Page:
RANGOON — A festive mood has gradually taken hold across Burma this week as preparations for the Water Festival, known locally as Thingyan, get underway ahead of its official start on Monday.
In Rangoon, huge wooden pandals and water installations are being erected where festival revelers can dance and cars loaded with party goers can pass by. But Thingyan, which marks the start of the Buddhist New Year, is about more than just water-throwing, partying and holidays, it’s also about food traditions and religious ceremonies.
In some of the country’s regions that are home to the Buddhist ethnic peoples of Mon, Shan and Arakan states a number of specific Thingyan traditions are celebrated each year. Monastery ceremonies and food are an important part of the local Thingyan traditions.
In Mon State, most people will eat at the monastery in the morning and fast in the afternoon. A traditional Water Festival rice dish called Thingyan htamin is prepared for the monks and the community, which is served with mango and prawn and fish salad.
“Throwing water, going to the monastery to fast and observing the eight Buddhist precepts are part of the same tradition. Our Mon essence is that we do good deeds in the New Year and throw water politely to mark the change to the New Year,” said Nai Soe Aung, secretary of the Mon Literature and Culture Association in Rangoon.
On the last day of Thingyan, Mon youths will go to the monastery to cut nails and wash hair of the elderly, and to clean all Buddha statues, while monks are invited to chant in many places to drive evils away ahead of the start of the New Year.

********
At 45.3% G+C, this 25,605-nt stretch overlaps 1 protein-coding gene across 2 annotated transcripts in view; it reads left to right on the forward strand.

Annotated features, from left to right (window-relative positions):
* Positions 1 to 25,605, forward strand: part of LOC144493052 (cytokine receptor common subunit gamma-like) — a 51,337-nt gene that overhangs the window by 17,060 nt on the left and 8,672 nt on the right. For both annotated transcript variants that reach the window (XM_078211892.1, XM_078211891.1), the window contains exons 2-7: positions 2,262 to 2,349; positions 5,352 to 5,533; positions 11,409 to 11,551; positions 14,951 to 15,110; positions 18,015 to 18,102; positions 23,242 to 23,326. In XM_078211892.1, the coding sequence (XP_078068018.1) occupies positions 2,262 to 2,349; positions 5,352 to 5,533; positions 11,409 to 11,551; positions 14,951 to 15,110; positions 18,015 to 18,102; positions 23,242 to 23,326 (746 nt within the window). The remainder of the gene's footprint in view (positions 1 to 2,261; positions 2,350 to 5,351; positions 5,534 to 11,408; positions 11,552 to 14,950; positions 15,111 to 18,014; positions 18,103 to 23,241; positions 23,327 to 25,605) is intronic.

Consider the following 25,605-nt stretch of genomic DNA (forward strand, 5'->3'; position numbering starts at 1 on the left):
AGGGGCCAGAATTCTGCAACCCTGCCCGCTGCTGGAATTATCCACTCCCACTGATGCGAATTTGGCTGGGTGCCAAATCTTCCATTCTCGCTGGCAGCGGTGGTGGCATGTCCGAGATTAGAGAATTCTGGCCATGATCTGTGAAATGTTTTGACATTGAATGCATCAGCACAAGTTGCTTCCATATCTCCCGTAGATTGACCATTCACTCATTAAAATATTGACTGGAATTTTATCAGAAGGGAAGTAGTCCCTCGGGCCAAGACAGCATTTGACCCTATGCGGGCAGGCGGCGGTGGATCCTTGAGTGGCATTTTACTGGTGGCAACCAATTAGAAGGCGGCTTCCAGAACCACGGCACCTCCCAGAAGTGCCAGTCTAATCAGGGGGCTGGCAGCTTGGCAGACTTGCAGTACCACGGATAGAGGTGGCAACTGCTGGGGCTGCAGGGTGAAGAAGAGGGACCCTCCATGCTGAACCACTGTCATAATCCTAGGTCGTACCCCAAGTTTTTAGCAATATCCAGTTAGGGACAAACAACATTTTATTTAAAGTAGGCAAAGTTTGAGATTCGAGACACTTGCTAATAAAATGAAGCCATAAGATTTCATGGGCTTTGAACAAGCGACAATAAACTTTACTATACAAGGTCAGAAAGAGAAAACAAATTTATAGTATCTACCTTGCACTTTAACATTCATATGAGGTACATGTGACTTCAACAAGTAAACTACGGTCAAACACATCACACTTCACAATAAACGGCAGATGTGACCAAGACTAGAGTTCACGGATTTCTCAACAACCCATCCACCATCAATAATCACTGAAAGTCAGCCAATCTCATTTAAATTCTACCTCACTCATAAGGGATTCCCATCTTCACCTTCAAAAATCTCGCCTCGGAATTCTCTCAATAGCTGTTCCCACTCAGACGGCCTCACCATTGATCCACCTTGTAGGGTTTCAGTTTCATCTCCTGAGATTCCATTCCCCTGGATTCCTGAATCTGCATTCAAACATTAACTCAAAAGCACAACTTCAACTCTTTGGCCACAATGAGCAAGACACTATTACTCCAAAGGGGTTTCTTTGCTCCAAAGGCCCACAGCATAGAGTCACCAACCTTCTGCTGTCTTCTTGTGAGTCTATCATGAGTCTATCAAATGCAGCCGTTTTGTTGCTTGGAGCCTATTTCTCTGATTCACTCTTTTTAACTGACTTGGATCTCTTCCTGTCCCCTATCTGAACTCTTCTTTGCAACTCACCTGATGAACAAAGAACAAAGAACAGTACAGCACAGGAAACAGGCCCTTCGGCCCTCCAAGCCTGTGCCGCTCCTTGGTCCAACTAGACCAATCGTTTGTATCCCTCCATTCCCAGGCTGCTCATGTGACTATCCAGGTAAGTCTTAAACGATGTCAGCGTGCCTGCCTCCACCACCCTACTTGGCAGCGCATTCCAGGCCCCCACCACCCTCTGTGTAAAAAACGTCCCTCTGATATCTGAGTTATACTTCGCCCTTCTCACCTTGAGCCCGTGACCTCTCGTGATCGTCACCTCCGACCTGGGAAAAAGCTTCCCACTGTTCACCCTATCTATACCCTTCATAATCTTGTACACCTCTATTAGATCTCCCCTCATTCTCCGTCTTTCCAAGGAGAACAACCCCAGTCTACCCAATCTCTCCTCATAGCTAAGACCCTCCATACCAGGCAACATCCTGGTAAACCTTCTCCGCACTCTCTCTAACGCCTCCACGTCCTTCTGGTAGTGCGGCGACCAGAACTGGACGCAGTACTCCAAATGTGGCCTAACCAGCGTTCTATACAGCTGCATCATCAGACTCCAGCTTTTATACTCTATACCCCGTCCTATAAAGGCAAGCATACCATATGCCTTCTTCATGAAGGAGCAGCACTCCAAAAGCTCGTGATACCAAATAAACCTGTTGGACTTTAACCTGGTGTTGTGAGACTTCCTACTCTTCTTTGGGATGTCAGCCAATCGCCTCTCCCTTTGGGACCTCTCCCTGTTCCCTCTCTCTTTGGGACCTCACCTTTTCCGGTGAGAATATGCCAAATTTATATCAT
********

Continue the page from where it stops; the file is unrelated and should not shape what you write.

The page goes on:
In Arakan State, water-throwing can only begin after Buddha statues at the monasteries are washed with scented water, a tradition that has led to a competition to produce scented water with the best fragrance.
“We will hold a fragrance contest on April 12 and will use the fragrance and offer it to Buddha statues at Arakan Dhamma Hall” in Rangoon, said Zaw Aye Maung, Rangoon Division’s Arakan affairs minister.
Food traditions in western Burma’s Arakan State include preparing an Arakanese glass noodle salad for the monks and the community.
Further north, in Shan State, the Shan communities make banana leaf-wrapped sweet sticky rice, a snack that is offered at monasteries and to the elderly at their homes.
“During Thingyan, we pay respect to the grandparents. We donate water to Buddha. We make devotional offerings to the village guardian spirits, and we have monks chant on the streets,” said Sai Leng Harn from the Shan Literature and Culture Association in Rangoon.